It was 10:20 p.m. when I left Willets on Friday night — 20 minutes after I usually try to get to sleep. As I stepped outside, I was affronted by the brisk temperature of 22 degrees Fahrenheit and the spitting of wet snowflakes. This weather was, perhaps, the most heinous crime of the night.
I had been invited to ride along with a Public Safety Officer by Director Michael Hill, so I lumbered towards the Benjamin West House and entered the warm building at 10:22 p.m. With Pub Nite occurring for the second time that week, and officers transitioning between second and third shifts, the room directly opposite the door was packed. Walking up to the window, I explained why I was there between shivers and was greeted by Corporal Joseph Theveny. After turning in a waiver requiring me to keep all student identities anonymous, I left the building with the officer and entered a Nissan kept at a toasty 74 degrees right outside.
Theveny was lucky to have a car, as there were eight officers on duty but only three vehicles. We made our first stop behind the Matchbox. Flashing his lights, Theveny aimed the car towards the athletic fields, revealing an empty expanse. He explained that this is a favorite place for local high schoolers to perform “illicit activities” and then leave behind their garbage. Apparently, they either do not respect Swarthmore’s athletic traditions or are unconcerned with the environmental consequences of not recycling beer bottles. Whatever the case may be, they clearly cared about the temperature, as there were no frozen high schoolers on the fields that night.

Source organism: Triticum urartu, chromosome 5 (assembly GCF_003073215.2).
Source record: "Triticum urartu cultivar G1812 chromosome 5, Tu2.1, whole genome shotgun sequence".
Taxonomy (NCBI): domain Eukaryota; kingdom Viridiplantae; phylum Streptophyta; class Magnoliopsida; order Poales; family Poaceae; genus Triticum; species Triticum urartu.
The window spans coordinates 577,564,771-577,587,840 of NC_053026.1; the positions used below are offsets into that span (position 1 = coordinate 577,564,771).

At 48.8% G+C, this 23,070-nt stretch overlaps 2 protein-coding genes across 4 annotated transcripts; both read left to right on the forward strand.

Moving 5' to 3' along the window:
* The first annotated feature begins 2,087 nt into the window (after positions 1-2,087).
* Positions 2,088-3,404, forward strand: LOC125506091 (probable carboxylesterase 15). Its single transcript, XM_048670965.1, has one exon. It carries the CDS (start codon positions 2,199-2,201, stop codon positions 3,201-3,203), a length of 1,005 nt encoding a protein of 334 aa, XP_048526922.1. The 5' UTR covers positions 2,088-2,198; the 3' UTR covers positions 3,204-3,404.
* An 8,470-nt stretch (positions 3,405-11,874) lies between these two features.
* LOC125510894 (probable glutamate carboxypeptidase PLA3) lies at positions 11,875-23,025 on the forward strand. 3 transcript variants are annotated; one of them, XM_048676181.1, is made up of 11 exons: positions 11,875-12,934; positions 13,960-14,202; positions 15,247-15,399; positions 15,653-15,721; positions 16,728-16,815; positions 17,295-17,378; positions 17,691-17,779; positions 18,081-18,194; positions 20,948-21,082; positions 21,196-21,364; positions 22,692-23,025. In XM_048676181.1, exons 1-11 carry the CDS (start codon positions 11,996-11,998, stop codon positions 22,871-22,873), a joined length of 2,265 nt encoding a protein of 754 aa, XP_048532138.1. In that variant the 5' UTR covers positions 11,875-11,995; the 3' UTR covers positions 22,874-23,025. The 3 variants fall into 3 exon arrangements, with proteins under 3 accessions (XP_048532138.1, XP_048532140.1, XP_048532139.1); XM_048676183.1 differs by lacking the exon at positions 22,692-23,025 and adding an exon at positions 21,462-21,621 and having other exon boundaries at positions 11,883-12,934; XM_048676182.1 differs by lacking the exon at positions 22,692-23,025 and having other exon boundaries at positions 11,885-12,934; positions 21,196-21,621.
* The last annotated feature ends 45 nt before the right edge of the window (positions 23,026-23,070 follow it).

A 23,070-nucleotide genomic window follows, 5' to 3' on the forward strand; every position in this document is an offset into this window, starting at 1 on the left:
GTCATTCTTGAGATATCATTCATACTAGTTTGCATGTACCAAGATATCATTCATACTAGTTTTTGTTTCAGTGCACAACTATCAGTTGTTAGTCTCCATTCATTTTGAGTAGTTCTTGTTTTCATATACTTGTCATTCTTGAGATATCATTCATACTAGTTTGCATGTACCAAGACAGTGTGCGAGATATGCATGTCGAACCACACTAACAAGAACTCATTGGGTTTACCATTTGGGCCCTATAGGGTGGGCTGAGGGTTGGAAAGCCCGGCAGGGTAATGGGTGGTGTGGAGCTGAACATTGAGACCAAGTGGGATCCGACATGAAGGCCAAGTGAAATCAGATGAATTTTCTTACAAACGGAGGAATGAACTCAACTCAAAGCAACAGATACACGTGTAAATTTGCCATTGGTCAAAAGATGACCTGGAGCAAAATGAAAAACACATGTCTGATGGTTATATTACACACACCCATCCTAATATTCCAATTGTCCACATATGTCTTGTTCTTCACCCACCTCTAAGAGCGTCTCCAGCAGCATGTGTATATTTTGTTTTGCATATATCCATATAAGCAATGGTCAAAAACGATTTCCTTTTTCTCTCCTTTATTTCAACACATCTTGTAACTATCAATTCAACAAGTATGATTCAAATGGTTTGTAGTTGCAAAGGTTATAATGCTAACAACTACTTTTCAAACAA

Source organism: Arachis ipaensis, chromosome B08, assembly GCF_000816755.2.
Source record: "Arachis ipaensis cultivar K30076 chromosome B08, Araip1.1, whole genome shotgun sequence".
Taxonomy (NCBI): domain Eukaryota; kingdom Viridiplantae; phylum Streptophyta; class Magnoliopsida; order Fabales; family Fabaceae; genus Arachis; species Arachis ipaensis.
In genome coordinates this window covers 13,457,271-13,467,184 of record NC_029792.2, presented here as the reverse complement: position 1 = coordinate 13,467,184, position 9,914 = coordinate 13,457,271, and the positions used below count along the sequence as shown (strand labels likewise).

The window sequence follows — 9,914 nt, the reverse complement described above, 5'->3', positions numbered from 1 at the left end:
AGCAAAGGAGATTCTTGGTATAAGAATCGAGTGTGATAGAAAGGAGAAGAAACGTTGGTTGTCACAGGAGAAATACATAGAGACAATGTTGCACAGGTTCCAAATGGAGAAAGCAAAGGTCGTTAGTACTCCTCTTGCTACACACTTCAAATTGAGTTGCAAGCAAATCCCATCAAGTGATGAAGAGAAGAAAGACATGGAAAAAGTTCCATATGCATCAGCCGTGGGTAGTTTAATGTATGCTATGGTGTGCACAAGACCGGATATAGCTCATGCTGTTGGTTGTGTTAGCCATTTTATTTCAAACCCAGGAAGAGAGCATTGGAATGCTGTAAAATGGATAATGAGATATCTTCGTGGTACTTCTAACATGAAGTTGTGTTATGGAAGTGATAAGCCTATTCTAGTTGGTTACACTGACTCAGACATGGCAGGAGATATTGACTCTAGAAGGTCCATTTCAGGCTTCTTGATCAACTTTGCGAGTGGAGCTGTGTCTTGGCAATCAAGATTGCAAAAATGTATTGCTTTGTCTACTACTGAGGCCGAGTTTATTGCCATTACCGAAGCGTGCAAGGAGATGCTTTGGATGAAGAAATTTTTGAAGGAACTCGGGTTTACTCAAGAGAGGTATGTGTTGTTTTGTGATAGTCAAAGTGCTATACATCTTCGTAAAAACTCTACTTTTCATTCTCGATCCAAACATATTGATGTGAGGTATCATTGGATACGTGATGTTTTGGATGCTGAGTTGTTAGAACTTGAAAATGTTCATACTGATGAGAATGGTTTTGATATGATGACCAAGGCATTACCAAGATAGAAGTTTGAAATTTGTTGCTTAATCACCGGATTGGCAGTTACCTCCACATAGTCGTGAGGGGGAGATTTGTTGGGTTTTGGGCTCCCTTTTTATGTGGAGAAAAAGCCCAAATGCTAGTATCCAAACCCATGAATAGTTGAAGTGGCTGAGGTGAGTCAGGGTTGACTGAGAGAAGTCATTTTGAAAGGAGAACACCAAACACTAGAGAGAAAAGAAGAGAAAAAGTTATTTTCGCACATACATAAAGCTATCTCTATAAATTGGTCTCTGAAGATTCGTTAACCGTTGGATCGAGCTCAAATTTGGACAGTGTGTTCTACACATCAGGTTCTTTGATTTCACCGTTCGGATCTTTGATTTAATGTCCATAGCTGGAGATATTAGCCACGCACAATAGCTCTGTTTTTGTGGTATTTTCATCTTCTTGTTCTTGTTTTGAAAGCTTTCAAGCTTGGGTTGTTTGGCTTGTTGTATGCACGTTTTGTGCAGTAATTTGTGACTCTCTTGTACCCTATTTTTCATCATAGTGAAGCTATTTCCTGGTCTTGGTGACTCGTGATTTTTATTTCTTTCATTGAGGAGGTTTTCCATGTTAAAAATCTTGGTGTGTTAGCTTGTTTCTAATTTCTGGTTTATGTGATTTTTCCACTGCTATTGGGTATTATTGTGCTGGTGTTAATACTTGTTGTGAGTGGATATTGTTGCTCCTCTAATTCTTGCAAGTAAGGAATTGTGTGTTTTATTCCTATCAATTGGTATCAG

Driving around Swarthmore Borough and Nether Province, Theveny pointed out Swarthmore’s property in both towns. I saw Mary Lyons for the first time, as well as rows of houses staff members can rent from the College. Entire blocks, even neighborhoods, are owned by Swat; however, many of the properties seem to be abandoned and appear to be deteriorating.
At 10:53, we completed our first loop and parked outside the heating building near the Matchbox. As required by the Occupational Safety and Health Administration (OSHA), Theveny examined various gauges inside to make sure everything was running smoothly. If it were not, he explained, the boilers could malfunction and explode. I started to get a little antsy as we meandered through the building, but was temporarily distracted from the fact that I was standing inside a bomb when Theveny he pointed out the entrance to the steam tunnels which, purportedly, run all the way to Parrish Hall’s basement. He noted that, when it snows, one can see the outlines of these steam passages where the snow melts. I wanted to know how to get up high enough to see this, but Theveny declined to offer any advice.
After another brief loop around campus we arrived at Clothier Hall at 10:59 p.m. We first stopped in at Pub Nite to make sure everything was safe—this was my first time at Pub Nite, and nothing about the situation personally appeared normal, but we let the partygoers be. We continued to close and lock open doors throughout the building.